Drivers of returns
Figure 23 illustrates the substantial narrowing of discounts that AGT has benefitted from since the Spring of 2020.
AVI has published some information on the stocks that contributed to AGT’s returns over the nine-month period ending 30 June 2021, which we reproduce in Figure 24.
Strong underlying performance and a narrowing discount helped propel Oakley Capital’s share price higher.
Christian Dior’s LVMH business has just reported H1 2021 revenue up 56% when compared with 2020 and 11% when compared with 2019. The business has largely shrugged off the adverse effects of the pandemic, although travel-related sales are still depressed, affecting perfume and cosmetics sales in particular. Profits soared within its fashion and leather goods division. Tiffany is said to have been successfully integrated within the business and is performing well.
Impressive growth in AUM (a near-doubling over three years) and good returns have boosted KKR’s fee revenues. The business has diversified from a pure private equity to an alternative assets focus and KKR sees considerable opportunity for further growth.
On the downside, Japan’s underperformance of other developed markets contributed to relatively small losses on a basket of Japanese stocks.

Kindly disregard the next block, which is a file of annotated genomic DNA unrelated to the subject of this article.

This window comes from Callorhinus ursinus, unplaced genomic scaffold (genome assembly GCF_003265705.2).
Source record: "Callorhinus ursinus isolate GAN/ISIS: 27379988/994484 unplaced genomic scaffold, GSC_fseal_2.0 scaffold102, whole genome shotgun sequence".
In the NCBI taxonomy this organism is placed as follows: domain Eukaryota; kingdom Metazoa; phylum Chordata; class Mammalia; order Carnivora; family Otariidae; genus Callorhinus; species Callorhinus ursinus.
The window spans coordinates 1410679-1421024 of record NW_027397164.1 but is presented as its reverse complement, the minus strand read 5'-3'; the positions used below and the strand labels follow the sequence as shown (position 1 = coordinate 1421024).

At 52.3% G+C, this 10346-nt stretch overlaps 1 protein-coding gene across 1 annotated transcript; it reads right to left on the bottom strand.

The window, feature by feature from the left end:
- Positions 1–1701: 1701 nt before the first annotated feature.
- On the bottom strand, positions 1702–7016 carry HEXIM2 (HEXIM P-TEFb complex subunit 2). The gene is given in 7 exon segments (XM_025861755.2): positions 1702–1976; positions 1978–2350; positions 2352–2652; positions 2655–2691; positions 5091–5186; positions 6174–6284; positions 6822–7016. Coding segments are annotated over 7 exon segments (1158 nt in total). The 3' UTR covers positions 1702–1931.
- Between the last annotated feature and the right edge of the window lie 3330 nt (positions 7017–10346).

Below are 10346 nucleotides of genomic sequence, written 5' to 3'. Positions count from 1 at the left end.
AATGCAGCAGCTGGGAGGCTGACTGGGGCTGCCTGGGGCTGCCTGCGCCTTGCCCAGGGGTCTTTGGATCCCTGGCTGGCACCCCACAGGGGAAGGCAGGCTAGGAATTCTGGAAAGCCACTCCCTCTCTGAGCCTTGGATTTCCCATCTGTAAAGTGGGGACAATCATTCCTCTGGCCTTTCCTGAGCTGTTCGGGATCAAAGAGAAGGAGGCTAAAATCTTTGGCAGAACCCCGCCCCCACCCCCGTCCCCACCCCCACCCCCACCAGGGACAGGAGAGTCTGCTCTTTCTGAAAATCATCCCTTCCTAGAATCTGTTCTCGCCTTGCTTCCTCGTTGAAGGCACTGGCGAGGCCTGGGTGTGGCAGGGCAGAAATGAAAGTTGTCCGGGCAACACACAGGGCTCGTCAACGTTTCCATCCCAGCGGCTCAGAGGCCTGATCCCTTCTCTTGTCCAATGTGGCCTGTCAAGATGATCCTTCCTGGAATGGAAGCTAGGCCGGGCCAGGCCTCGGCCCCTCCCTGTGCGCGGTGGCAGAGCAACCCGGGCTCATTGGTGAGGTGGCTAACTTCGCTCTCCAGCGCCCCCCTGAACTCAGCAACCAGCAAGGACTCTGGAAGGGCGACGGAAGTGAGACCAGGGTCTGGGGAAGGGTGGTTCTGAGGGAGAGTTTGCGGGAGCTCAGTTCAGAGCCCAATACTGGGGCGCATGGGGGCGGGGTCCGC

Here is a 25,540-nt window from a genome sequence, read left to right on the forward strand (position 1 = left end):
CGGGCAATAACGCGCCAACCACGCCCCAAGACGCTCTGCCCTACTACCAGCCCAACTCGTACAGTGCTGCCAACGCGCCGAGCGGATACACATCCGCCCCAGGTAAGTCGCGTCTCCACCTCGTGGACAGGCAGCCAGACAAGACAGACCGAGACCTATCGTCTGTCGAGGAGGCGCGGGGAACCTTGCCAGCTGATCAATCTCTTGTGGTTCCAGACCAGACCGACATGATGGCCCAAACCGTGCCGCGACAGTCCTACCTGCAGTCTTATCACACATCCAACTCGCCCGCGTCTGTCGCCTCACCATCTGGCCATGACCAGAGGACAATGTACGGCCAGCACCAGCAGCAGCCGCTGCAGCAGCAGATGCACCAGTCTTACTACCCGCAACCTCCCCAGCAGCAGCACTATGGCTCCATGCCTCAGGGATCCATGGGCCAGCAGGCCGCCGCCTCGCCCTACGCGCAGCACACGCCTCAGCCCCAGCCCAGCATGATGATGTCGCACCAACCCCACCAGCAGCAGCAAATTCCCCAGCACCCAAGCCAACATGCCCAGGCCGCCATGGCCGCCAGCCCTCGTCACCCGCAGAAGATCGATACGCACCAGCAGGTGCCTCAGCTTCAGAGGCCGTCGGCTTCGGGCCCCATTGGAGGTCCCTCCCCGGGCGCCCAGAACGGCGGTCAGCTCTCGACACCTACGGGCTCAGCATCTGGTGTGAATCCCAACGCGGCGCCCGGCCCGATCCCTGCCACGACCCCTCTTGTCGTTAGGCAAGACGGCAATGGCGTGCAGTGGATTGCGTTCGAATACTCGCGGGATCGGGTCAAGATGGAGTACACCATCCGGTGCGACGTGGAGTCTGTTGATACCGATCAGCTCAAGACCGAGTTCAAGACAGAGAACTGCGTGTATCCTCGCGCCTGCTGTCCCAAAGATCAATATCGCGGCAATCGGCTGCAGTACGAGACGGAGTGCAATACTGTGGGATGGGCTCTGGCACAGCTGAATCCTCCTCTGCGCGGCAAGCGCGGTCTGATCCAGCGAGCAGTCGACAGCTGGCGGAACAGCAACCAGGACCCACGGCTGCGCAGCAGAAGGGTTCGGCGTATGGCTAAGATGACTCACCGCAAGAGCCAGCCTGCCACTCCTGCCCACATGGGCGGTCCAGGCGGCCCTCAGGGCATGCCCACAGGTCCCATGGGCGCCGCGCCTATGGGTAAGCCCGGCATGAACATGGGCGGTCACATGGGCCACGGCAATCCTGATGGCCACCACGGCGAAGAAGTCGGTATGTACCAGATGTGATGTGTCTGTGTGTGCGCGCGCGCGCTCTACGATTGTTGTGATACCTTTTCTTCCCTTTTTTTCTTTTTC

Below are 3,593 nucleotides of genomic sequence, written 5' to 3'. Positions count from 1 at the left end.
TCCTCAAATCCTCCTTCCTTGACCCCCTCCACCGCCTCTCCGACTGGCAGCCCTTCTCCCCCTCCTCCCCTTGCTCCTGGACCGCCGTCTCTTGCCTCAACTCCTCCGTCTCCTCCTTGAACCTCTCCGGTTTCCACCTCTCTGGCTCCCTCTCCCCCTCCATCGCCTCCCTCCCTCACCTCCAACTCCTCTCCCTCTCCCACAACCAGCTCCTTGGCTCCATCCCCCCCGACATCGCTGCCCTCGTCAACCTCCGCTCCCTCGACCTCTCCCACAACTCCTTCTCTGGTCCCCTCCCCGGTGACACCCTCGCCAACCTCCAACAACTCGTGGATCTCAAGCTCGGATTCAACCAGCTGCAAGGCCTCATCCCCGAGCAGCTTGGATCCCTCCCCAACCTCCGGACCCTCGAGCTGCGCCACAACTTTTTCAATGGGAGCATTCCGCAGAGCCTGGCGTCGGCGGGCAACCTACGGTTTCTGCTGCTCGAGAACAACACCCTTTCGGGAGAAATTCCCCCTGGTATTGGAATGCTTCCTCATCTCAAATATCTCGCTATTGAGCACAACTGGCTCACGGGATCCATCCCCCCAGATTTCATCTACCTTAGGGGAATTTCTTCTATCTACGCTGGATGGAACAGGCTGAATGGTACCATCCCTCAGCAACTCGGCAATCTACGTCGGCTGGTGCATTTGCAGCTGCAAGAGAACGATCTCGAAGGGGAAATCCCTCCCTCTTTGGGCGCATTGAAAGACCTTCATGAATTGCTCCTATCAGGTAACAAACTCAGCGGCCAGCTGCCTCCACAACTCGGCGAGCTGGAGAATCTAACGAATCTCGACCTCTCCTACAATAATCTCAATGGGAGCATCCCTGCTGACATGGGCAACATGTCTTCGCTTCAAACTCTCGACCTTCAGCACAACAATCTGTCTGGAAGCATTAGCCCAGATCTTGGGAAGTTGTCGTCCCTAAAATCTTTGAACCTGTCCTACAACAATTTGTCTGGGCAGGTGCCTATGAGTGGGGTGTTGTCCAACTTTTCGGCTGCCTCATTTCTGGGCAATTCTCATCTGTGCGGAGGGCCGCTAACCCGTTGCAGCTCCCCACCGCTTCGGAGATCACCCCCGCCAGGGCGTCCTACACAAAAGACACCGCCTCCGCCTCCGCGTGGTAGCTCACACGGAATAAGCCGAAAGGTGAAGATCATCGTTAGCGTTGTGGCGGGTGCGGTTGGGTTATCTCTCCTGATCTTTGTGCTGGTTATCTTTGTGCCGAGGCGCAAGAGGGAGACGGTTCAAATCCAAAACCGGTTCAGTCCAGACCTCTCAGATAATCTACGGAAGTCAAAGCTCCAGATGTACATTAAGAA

AGT is a constituent of the AIC’s Global sector. The members of this peer group invest predominantly in listed equities.
Since we last published on AGT, the sector has expanded with the addition of Keystone Positive Change, which migrated from the UK All companies sector after its management contract was awarded to Baillie Gifford and its mandate changed, and Blue Planet, which has migrated from the financials sector, but which we have excluded from comparative data as it has a market cap of less than £15m.
Whilst comfortably in single digits, AGT’s discount is wider than average within its sector. None of these funds is particularly focused on generating a high dividend yield. AGT’s ongoing charges ratio is on the high side within this peer group. On a market cap basis, AGT is hovering around the £1bn mark.
AGT’s strong run of performance towards the end of 2020 propelled it close to the top of the peer group performance tables over one year. More recently, nervousness about new variants delaying a return to more normal levels of economic activity may once again be favouring growth-focused trusts.
We have excluded Keystone Positive Change from Figure 26 as its historic performance reflects its previous UK-focused mandate.
Over the year ended 31 July 2021, AGT’s discount moved within a range of 12.0% to 4.6% and averaged 8.8%. At 3 August 2021, AGT’s discount was 9.0%.